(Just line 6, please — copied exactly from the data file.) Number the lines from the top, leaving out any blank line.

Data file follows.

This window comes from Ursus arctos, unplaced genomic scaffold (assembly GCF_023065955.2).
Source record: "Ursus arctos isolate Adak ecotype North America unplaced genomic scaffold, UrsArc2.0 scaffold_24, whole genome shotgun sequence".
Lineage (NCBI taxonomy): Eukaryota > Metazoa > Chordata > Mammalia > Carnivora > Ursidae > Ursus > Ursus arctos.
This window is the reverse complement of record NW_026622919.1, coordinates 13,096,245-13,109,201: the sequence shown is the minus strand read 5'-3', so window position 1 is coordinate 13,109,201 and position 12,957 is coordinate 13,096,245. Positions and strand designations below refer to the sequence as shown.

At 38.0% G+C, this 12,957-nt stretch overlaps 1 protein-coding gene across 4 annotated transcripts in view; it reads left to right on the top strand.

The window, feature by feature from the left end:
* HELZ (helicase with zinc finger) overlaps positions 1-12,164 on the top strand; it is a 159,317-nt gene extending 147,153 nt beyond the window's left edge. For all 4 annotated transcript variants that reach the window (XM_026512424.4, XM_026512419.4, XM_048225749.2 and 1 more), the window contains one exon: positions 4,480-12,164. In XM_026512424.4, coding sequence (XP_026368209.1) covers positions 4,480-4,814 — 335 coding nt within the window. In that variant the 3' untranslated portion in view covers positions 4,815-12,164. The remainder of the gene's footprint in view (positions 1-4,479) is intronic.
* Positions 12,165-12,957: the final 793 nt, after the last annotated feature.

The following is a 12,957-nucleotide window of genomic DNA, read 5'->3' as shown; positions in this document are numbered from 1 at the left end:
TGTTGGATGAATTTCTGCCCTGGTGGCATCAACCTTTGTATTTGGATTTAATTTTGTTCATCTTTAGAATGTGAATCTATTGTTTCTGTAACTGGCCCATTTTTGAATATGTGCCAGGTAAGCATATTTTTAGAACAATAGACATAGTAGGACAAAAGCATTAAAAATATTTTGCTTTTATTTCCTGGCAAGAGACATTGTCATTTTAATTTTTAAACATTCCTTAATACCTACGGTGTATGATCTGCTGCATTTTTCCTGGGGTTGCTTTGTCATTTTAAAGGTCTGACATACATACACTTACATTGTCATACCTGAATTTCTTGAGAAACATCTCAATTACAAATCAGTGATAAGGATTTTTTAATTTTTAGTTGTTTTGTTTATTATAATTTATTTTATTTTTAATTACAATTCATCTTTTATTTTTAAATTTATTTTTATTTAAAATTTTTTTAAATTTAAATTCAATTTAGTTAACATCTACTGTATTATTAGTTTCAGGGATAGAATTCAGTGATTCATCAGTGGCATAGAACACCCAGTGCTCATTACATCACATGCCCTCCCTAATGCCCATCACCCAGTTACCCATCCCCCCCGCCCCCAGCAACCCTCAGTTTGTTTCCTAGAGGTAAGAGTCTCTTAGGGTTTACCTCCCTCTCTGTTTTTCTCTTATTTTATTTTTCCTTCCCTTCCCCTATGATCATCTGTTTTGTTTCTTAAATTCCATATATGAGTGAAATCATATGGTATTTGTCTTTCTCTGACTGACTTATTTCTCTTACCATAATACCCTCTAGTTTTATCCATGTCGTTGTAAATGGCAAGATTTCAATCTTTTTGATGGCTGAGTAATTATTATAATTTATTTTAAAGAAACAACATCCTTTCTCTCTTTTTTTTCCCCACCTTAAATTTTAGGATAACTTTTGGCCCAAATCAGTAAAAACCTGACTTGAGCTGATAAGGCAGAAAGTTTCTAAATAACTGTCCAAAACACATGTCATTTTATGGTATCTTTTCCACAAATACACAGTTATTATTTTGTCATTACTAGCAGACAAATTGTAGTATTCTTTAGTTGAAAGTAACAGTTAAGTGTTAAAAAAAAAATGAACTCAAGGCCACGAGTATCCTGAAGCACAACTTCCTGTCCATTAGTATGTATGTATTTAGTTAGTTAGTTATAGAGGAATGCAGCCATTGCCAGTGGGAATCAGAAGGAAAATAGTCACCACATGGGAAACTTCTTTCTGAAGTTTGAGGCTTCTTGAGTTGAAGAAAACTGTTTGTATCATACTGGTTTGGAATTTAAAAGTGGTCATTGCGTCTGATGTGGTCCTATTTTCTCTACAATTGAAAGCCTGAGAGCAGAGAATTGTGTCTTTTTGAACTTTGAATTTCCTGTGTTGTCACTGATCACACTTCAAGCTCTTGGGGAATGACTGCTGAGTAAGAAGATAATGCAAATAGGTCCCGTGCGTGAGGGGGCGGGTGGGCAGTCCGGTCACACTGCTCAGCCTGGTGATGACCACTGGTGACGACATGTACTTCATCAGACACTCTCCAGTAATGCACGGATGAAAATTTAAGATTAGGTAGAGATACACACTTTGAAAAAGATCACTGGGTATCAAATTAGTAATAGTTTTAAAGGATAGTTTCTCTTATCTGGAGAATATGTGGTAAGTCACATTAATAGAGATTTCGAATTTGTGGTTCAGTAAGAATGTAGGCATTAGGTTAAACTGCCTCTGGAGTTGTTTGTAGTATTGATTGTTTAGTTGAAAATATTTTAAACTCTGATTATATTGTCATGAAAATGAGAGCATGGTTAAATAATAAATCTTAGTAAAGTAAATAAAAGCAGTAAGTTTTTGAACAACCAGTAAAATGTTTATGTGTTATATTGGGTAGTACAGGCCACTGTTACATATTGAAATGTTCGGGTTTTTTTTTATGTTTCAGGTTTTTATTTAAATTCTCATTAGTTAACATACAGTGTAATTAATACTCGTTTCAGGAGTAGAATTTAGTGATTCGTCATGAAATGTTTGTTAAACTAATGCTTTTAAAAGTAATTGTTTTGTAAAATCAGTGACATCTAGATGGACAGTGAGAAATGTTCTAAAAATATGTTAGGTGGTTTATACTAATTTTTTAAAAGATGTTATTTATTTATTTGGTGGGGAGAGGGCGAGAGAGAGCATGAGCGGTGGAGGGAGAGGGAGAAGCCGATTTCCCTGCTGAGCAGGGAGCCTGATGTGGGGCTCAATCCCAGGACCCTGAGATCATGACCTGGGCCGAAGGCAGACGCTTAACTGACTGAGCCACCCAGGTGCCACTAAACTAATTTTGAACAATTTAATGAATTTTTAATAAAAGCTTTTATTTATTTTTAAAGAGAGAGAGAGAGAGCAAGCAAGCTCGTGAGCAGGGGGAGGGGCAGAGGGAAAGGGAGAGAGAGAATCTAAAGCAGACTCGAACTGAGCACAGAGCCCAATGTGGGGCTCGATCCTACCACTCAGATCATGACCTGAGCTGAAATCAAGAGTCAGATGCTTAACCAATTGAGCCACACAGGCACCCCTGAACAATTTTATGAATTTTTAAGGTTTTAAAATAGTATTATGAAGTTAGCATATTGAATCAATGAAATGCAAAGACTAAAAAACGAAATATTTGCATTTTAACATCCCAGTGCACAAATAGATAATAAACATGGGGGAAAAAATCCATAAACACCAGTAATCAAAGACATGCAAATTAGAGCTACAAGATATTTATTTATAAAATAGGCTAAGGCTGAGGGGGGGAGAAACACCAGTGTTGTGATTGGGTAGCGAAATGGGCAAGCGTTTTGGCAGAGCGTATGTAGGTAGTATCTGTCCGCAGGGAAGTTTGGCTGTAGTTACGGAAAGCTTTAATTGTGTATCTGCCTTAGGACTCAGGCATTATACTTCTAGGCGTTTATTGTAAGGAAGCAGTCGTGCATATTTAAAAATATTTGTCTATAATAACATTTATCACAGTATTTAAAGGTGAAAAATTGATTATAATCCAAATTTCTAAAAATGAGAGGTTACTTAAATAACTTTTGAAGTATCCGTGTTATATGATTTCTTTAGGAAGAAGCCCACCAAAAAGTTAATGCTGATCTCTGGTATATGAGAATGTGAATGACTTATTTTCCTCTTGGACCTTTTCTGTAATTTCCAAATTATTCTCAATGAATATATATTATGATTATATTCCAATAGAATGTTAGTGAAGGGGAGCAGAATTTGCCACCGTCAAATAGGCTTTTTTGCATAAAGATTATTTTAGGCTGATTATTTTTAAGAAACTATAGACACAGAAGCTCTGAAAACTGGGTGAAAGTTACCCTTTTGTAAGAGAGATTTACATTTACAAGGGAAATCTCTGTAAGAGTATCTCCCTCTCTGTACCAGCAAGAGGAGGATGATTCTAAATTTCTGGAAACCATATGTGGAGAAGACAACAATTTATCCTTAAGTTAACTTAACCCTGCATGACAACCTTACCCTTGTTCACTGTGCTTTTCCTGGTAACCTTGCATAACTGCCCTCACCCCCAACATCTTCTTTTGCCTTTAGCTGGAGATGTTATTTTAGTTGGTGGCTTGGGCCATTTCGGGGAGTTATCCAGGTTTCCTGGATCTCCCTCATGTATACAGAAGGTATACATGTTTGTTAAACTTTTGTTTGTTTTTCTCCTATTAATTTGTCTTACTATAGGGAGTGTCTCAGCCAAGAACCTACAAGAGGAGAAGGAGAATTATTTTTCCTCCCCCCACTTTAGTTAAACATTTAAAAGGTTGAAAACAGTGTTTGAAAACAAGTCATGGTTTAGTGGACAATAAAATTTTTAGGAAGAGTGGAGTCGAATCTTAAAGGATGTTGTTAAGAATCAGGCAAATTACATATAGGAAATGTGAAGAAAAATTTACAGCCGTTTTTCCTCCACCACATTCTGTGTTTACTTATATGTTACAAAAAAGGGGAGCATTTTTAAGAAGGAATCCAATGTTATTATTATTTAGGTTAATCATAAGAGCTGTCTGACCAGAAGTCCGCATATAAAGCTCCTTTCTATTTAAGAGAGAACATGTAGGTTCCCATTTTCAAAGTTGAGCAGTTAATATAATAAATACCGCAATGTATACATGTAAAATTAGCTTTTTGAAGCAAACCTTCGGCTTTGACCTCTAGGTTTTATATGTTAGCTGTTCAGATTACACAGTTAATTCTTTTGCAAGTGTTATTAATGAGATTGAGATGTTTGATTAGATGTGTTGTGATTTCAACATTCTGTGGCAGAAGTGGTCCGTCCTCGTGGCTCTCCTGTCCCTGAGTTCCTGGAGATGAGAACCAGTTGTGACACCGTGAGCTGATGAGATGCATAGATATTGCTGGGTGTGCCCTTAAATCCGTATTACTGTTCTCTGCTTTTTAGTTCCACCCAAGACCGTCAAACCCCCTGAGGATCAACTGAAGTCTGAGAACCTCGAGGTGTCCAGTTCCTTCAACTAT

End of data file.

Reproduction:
The window, feature by feature from the left end: